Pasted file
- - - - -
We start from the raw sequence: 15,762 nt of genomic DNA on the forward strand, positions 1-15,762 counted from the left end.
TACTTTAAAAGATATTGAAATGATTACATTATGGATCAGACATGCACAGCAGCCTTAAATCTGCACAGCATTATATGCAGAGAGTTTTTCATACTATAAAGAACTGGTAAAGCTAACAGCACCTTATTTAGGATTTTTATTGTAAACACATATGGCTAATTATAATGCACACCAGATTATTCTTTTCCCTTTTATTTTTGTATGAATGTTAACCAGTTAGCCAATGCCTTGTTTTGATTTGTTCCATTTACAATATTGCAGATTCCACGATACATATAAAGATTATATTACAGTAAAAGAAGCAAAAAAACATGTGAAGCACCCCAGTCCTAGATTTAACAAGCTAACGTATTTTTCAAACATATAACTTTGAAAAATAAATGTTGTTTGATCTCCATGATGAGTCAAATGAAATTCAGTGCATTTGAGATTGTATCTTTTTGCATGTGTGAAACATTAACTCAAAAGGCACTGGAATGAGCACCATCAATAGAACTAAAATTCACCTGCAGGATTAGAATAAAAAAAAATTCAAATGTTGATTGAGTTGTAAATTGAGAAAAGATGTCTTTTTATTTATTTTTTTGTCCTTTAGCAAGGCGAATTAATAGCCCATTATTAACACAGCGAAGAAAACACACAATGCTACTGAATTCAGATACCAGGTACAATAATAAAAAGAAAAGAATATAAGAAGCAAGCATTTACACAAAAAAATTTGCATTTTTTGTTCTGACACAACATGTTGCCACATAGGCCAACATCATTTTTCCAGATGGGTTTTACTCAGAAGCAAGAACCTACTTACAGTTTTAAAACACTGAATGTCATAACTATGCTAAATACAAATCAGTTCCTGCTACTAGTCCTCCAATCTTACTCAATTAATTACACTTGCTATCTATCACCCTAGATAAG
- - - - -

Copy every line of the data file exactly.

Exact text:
We start from the raw sequence: 15,762 nt of genomic DNA on the forward strand, positions 1-15,762 counted from the left end.
TACTTTAAAAGATATTGAAATGATTACATTATGGATCAGACATGCACAGCAGCCTTAAATCTGCACAGCATTATATGCAGAGAGTTTTTCATACTATAAAGAACTGGTAAAGCTAACAGCACCTTATTTAGGATTTTTATTGTAAACACATATGGCTAATTATAATGCACACCAGATTATTCTTTTCCCTTTTATTTTTGTATGAATGTTAACCAGTTAGCCAATGCCTTGTTTTGATTTGTTCCATTTACAATATTGCAGATTCCACGATACATATAAAGATTATATTACAGTAAAAGAAGCAAAAAAACATGTGAAGCACCCCAGTCCTAGATTTAACAAGCTAACGTATTTTTCAAACATATAACTTTGAAAAATAAATGTTGTTTGATCTCCATGATGAGTCAAATGAAATTCAGTGCATTTGAGATTGTATCTTTTTGCATGTGTGAAACATTAACTCAAAAGGCACTGGAATGAGCACCATCAATAGAACTAAAATTCACCTGCAGGATTAGAATAAAAAAAAATTCAAATGTTGATTGAGTTGTAAATTGAGAAAAGATGTCTTTTTATTTATTTTTTTGTCCTTTAGCAAGGCGAATTAATAGCCCATTATTAACACAGCGAAGAAAACACACAATGCTACTGAATTCAGATACCAGGTACAATAATAAAAAGAAAAGAATATAAGAAGCAAGCATTTACACAAAAAAATTTGCATTTTTTGTTCTGACACAACATGTTGCCACATAGGCCAACATCATTTTTCCAGATGGGTTTTACTCAGAAGCAAGAACCTACTTACAGTTTTAAAACACTGAATGTCATAACTATGCTAAATACAAATCAGTTCCTGCTACTAGTCCTCCAATCTTACTCAATTAATTACACTTGCTATCTATCACCCTAGATAAG